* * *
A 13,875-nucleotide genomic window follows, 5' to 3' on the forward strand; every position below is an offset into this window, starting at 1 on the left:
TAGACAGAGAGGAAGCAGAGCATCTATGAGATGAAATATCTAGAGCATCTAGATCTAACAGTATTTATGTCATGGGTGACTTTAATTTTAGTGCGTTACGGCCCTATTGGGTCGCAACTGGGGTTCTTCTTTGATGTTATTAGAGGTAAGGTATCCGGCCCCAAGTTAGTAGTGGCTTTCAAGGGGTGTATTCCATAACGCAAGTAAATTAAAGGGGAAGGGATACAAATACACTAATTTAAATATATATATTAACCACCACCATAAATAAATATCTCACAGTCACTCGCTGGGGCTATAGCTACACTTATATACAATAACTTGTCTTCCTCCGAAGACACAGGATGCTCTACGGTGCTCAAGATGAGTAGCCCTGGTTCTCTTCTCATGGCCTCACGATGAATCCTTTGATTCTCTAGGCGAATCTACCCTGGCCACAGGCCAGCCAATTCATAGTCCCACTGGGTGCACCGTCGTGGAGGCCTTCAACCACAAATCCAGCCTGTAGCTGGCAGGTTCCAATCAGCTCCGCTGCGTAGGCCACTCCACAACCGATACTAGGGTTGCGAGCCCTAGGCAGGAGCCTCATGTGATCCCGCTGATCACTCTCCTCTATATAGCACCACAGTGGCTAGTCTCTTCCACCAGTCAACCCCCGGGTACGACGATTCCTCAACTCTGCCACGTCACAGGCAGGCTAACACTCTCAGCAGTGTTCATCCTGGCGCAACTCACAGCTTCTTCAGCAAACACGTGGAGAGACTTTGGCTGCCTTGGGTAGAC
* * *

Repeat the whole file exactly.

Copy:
A 13,875-nucleotide genomic window follows, 5' to 3' on the forward strand; every position below is an offset into this window, starting at 1 on the left:
TAGACAGAGAGGAAGCAGAGCATCTATGAGATGAAATATCTAGAGCATCTAGATCTAACAGTATTTATGTCATGGGTGACTTTAATTTTAGTGCGTTACGGCCCTATTGGGTCGCAACTGGGGTTCTTCTTTGATGTTATTAGAGGTAAGGTATCCGGCCCCAAGTTAGTAGTGGCTTTCAAGGGGTGTATTCCATAACGCAAGTAAATTAAAGGGGAAGGGATACAAATACACTAATTTAAATATATATATTAACCACCACCATAAATAAATATCTCACAGTCACTCGCTGGGGCTATAGCTACACTTATATACAATAACTTGTCTTCCTCCGAAGACACAGGATGCTCTACGGTGCTCAAGATGAGTAGCCCTGGTTCTCTTCTCATGGCCTCACGATGAATCCTTTGATTCTCTAGGCGAATCTACCCTGGCCACAGGCCAGCCAATTCATAGTCCCACTGGGTGCACCGTCGTGGAGGCCTTCAACCACAAATCCAGCCTGTAGCTGGCAGGTTCCAATCAGCTCCGCTGCGTAGGCCACTCCACAACCGATACTAGGGTTGCGAGCCCTAGGCAGGAGCCTCATGTGATCCCGCTGATCACTCTCCTCTATATAGCACCACAGTGGCTAGTCTCTTCCACCAGTCAACCCCCGGGTACGACGATTCCTCAACTCTGCCACGTCACAGGCAGGCTAACACTCTCAGCAGTGTTCATCCTGGCGCAACTCACAGCTTCTTCAGCAAACACGTGGAGAGACTTTGGCTGCCTTGGGTAGAC